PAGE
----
In a statement posted on the FDA website, manufacturer Boehringer Ingelheim maintains that flibanserin really works, while acknowledging it's better at increasing a woman's "global desire" than "the intensity of [her] acute episodes of desire." That phrasing suggests the drug's effects are, well, rather subtle.

Trouble is, flibanserin has side effects that may outweigh its tepid benefits. About 15 percent of flibanserin users in the experimental trial stopped taking the drug because of bad reactions like dizziness, nausea, anxiety and insomnia, compared to 7 percent of the placebo users. Side effects were heightened in those who used the drug at the same time they were taking other medications, such as anti-fungal treatments, hormonal contraceptives, and antidepressants. Flibanserin itself was originally designed to be an antidepressant, but past clinical trials found that it didn't alleviate depression.

While flibanserin's fate rests in the hands of the FDA, Boehringer Ingelheim has kicked off a widespread education campaign to make us aware that having a low sex drive is a real medical condition that affects "approximately 1 in 10 women"—a statistic disputed as overinflated by some sexual health experts. The company has hired actress Lisa Rinna to be the poster girl for low libido and funded the "Sex, Brain, Body" website that has an "educational toolkit" that urges women to please talk to their doctors if they think they have a problem.

[Not in the Mood? You Could Have Hypoactive Sexual Desire Disorder]

Interestingly, the Discovery Channel has also hopped on the bandwagon to educate their viewers about low sexual desire disorder. This documentary [advertising] aired on its stations last month and was funded by, yes, Boehringer Ingelheim. John Whyte, a physician who oversees Discovery's continuing medical education (CME) and patient education programs, told U.S. News that Discovery maintained full editorial control of the film, which has the feel of an infomerical but doesn't mention flibanserin. Whyte said that the drug manufacturer was allowed to review the film before it aired "as a courtesy" and that "they could suggest experts for us to interview." One of the experts featured prominently is Sheryl Kingsberg, a clinical psychologist at Case Western Reserve University School of Medicine who is a paid consultant for Boehringer Ingelheim and is participating in their clinical trials of flibanserin. Another person interviewed is Phyllis Greenberger, head of the Society for Women's Health Research, which received funding from the drug manufacturer to produce the "Sex, Brain, Body" website.

If the Discovery program had mentioned flibanserin by name, Boehringer Ingelheim could have ended up in hot water with the FDA, which restricts marketing of drugs it hasn't approved. While the Discovery program doesn't identify the unapproved drug, it does show women who were somehow helped by their doctors—it doesn't say specifically how. One woman proclaimed, "I felt vital again. I felt energetic again. I had that drive." When asked if any of the women featured in the film were participants in the flibanserin clinical trials, Elizabeth Hillman, senior vice president of communications at Discovery responded, "we really don't know." She did admit, though, that this film made by Discovery's CME department isn't "a traditional Discovery Channel documentary" in terms of its journalistic rigor.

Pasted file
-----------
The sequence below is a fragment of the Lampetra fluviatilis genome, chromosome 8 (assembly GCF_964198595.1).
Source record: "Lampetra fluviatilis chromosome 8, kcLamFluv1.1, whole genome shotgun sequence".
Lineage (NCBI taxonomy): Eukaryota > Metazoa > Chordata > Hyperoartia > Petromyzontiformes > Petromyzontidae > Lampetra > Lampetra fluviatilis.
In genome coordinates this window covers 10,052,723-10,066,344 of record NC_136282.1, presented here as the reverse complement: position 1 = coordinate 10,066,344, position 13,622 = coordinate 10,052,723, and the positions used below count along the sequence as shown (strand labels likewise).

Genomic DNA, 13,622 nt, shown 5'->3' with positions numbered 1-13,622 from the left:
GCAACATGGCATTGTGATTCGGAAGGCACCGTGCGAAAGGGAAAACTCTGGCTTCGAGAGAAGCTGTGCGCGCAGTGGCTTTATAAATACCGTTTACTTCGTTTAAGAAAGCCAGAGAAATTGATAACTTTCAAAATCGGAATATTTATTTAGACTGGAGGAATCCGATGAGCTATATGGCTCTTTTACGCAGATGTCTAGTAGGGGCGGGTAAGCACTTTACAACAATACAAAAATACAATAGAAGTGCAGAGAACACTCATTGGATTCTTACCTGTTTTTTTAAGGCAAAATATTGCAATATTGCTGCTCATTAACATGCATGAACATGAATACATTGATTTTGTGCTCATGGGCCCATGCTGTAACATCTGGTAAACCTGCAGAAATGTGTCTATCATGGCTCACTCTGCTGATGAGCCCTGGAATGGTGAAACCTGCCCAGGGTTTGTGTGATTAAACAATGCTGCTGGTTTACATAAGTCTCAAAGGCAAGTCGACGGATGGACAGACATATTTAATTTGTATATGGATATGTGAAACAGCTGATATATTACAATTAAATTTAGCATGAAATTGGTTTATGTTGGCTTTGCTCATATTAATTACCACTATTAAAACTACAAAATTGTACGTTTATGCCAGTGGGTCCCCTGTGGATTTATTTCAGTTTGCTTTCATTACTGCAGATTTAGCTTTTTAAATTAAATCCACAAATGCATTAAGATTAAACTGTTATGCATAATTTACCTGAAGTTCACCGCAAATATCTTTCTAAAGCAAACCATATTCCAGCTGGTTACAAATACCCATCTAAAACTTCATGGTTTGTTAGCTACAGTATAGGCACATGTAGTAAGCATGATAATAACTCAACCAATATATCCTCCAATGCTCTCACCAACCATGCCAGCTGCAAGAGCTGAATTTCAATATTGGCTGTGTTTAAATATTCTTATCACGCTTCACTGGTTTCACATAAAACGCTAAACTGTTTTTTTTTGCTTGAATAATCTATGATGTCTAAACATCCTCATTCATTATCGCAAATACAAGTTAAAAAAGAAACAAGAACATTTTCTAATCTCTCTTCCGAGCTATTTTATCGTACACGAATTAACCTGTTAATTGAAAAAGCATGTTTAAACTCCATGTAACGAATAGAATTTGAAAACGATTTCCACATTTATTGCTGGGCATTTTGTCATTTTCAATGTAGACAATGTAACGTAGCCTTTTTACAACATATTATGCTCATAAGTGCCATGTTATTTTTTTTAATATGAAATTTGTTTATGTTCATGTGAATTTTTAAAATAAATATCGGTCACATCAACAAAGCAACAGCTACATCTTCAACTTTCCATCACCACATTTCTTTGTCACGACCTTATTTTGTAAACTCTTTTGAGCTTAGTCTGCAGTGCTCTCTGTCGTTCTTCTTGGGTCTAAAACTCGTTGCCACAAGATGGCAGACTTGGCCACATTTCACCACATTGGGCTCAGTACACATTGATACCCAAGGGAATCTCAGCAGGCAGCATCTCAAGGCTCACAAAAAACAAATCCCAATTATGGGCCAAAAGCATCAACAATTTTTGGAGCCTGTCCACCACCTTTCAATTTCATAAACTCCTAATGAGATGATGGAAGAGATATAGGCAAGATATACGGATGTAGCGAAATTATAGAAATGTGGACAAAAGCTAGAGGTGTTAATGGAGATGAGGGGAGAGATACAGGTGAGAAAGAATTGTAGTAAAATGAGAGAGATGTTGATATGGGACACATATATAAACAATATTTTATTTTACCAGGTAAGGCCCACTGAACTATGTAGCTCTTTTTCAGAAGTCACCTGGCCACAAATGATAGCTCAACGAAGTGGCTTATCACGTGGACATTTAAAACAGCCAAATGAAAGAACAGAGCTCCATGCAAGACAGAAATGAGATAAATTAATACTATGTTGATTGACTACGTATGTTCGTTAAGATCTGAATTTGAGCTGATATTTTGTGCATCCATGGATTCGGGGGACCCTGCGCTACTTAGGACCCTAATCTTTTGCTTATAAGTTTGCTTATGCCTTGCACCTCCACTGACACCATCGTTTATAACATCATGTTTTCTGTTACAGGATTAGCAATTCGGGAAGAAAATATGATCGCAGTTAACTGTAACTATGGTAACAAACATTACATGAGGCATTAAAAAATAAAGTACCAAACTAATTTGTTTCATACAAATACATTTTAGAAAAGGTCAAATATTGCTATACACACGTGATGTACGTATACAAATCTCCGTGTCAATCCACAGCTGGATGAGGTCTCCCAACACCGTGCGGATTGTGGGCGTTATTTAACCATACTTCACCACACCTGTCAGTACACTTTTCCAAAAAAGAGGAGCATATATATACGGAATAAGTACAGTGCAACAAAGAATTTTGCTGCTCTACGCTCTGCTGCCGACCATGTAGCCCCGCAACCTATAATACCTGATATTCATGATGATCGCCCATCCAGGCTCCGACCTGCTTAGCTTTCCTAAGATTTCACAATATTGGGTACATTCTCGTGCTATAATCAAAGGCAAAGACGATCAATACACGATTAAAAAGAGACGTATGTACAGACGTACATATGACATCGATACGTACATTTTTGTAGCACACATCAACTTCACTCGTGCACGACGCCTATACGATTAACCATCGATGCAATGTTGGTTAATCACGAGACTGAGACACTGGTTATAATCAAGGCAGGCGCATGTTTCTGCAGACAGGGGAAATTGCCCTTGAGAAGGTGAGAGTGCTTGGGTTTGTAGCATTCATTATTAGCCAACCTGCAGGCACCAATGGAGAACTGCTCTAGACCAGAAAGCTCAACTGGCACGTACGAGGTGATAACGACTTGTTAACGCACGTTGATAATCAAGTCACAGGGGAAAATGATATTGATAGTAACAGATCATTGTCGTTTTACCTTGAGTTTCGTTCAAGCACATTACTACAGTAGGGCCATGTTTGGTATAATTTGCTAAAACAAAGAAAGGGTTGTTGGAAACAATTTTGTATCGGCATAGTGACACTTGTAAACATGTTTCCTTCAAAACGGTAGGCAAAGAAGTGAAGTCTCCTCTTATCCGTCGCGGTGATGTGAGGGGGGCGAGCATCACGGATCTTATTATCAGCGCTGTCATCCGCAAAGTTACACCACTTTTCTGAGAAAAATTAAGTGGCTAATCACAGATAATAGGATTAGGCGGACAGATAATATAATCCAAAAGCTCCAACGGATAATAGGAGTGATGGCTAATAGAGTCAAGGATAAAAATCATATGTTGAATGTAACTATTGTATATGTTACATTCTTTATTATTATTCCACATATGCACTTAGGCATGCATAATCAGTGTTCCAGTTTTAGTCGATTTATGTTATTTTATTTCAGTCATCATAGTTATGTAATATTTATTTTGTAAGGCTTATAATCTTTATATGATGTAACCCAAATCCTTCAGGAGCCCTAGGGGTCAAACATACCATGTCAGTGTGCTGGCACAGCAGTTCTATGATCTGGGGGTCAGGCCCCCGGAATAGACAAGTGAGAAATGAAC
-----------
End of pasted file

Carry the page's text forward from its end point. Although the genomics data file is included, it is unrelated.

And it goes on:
The panel, they added, never discussed much about the way Sprout used patient-reported data to establish an increase in sexual desire for the primary efficacy endpoint, switching from a daily diary to a questionable four-week recall method using a desire subscale of the Female Sexual Function Index [FSFI] in a follow-up study.

JAMA. Published online July 06, 2015. doi:10.1001/jama.2015.8405 

Evaluation of Flibanserin: Science and Advocacy at the FDA

Walid F. Gellad, MD, MPH1,2; Kathryn E. Flynn, PhD3; G. Caleb Alexander, MD, MS4,5

On June 4, 2015, the US Food and Drug Administration (FDA) convened a scientific advisory committee meeting to review the efficacy and safety of flibanserin, a new molecular entity for the treatment of hypoactive sexual desire disorder (HSDD) in premenopausal women. This was the second such meeting of the committee regarding a product that had twice been rejected by the FDA due to an unfavorable risk-benefit profile. After the day-long hearing, the advisory committee voted 18 to 6 in favor of recommending approval of the drug, provided certain risk management options were implemented. The FDA is not bound to this recommendation and has indicated that it will rule on the product’s application by the end of August. Regardless of the outcome, the FDA’s decision is certain to join other controversial regulatory decisions at the intersection of science, policy, and advocacy. In this Viewpoint, we discuss the history of flibanserin and provide insight about the regulatory process from the point of view of 3 of the advisory committee members at the FDA meeting.